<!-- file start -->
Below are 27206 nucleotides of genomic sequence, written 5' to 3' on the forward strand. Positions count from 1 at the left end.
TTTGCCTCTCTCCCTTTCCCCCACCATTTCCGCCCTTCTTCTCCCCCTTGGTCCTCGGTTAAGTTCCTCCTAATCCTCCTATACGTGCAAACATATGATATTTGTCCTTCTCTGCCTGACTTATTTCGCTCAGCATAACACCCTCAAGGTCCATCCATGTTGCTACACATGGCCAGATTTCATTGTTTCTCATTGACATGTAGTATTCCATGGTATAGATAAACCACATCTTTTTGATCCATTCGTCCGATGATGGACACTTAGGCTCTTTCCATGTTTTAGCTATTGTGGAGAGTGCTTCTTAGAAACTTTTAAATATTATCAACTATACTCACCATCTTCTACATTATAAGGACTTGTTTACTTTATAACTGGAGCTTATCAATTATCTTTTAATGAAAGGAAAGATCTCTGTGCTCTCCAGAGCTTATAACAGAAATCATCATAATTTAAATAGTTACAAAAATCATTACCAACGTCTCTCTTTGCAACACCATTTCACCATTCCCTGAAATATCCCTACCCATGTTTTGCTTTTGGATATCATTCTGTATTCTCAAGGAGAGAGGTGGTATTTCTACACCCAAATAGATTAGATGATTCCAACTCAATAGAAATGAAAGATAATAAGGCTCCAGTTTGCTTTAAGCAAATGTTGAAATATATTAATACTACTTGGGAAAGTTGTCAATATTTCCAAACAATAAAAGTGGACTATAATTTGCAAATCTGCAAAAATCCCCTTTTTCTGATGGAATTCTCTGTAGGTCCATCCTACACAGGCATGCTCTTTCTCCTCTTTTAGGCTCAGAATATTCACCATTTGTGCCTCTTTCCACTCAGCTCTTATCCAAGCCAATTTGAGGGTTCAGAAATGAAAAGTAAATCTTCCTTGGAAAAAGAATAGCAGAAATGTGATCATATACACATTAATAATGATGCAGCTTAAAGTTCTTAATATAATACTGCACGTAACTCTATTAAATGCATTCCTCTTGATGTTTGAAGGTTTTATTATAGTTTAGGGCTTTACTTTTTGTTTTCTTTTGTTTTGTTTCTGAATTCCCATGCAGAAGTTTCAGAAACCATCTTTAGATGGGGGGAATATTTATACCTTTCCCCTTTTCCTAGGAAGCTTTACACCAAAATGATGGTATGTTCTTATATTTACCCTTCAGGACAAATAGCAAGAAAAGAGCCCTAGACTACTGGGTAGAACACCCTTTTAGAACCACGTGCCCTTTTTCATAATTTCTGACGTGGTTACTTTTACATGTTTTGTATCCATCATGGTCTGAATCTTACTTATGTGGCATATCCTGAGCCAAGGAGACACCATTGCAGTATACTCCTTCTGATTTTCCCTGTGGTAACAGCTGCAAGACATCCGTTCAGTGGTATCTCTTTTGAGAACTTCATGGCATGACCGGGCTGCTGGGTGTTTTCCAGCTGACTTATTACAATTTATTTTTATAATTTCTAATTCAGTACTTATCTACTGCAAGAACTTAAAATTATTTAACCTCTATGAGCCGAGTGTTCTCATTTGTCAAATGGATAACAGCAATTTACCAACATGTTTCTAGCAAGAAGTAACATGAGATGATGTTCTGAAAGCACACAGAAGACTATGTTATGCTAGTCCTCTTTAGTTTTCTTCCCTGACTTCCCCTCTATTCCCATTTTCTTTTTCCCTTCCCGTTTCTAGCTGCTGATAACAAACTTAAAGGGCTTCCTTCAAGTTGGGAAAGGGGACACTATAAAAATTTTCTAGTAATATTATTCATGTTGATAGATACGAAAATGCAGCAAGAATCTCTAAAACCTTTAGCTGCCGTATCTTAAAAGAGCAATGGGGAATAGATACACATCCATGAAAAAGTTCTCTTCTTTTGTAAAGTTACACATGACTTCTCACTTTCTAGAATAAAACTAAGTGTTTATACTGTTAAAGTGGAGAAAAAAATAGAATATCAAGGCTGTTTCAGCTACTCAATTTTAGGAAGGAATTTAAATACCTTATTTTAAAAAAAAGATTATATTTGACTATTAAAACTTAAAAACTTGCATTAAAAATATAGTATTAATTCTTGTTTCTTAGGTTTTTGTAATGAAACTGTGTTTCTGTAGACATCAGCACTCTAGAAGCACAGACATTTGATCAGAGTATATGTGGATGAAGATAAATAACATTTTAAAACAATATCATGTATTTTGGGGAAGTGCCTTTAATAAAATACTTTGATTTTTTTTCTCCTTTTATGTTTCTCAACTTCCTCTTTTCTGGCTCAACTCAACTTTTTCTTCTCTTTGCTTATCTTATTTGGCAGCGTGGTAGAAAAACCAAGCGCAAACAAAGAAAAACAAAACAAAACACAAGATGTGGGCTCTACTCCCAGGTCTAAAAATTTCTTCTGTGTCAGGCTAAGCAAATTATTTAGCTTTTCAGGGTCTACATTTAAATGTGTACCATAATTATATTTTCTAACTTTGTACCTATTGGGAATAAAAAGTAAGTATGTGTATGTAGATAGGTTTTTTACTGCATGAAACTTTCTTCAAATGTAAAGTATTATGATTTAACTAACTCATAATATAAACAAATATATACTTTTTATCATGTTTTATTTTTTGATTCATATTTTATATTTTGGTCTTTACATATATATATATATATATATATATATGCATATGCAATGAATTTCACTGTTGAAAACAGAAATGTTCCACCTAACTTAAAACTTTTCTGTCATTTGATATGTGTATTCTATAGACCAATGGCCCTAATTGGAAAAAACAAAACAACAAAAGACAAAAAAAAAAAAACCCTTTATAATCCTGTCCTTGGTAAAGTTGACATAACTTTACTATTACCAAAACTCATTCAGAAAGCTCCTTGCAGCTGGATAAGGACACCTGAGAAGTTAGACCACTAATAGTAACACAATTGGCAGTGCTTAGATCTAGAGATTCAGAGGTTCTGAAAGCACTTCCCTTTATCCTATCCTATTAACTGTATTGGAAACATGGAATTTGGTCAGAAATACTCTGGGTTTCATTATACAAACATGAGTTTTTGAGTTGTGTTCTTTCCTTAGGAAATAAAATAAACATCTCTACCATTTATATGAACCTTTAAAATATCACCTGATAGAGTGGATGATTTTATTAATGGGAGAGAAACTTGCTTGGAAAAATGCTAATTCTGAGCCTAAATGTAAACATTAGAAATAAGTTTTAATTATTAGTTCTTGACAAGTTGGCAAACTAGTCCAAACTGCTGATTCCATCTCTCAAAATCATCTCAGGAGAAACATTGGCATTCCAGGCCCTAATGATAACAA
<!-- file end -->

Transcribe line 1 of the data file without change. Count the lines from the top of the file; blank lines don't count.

Below are 27206 nucleotides of genomic sequence, written 5' to 3' on the forward strand. Positions count from 1 at the left end.